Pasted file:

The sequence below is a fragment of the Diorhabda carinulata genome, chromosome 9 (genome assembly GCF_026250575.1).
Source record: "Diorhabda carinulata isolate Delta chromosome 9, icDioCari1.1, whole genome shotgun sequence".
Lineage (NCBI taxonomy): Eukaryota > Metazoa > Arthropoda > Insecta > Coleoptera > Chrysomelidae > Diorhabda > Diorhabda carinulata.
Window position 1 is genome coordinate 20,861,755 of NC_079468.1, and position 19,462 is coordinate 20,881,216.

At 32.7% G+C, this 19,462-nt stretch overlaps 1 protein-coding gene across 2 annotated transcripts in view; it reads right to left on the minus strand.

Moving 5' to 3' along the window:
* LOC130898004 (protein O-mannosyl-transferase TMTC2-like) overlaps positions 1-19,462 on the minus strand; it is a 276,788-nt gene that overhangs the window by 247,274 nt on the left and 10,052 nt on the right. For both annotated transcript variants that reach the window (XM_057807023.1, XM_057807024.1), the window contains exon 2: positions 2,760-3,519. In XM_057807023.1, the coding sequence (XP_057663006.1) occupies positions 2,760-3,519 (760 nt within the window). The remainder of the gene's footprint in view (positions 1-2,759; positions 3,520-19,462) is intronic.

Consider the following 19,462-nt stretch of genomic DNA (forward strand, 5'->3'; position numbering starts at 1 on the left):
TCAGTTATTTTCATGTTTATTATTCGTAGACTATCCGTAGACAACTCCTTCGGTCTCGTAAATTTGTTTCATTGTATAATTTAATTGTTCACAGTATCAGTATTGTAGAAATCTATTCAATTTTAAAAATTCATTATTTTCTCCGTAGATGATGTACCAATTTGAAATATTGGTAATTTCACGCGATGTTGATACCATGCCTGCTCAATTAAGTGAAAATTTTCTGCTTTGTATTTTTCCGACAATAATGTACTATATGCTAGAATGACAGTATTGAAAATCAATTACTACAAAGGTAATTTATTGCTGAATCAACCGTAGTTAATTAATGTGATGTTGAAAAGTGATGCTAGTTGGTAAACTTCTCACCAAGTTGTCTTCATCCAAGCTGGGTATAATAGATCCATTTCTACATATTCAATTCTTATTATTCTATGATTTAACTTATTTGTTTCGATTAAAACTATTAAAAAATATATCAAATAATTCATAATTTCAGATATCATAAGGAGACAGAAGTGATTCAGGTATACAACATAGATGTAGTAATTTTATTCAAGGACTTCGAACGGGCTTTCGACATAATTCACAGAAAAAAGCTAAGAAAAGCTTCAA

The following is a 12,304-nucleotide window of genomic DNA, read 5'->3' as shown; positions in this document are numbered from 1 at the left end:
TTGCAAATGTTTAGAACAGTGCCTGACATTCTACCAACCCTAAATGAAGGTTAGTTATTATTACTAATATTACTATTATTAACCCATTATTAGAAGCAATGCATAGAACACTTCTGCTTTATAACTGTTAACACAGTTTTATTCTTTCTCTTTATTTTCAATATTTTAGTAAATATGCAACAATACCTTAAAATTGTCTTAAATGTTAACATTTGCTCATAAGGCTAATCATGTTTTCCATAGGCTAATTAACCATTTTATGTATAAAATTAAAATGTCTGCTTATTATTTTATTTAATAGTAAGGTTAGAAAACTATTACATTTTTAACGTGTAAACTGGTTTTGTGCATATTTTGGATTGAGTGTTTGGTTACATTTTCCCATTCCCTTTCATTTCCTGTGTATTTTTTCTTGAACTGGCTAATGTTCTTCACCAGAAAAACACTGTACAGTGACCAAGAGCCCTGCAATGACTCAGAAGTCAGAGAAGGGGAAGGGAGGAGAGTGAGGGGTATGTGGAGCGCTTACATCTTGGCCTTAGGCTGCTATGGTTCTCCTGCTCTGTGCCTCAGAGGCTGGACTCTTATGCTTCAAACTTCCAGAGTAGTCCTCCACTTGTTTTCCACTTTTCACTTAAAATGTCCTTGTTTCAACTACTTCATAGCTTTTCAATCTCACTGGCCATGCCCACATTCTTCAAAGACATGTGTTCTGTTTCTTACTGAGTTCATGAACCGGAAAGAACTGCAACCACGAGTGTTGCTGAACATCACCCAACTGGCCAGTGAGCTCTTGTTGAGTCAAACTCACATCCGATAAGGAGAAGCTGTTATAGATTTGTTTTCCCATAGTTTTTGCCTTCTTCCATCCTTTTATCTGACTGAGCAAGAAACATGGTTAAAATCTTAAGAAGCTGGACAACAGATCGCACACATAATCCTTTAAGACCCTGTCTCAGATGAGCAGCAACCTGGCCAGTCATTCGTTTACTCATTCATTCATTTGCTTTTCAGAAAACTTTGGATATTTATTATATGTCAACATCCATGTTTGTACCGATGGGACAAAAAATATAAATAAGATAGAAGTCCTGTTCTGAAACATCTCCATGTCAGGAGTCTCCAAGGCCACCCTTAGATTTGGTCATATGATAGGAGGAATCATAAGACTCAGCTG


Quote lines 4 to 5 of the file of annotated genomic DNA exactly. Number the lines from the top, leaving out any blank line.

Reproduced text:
Window position 1 is genome coordinate 20,861,755 of NC_079468.1, and position 19,462 is coordinate 20,881,216.

At 32.7% G+C, this 19,462-nt stretch overlaps 1 protein-coding gene across 2 annotated transcripts in view; it reads right to left on the minus strand.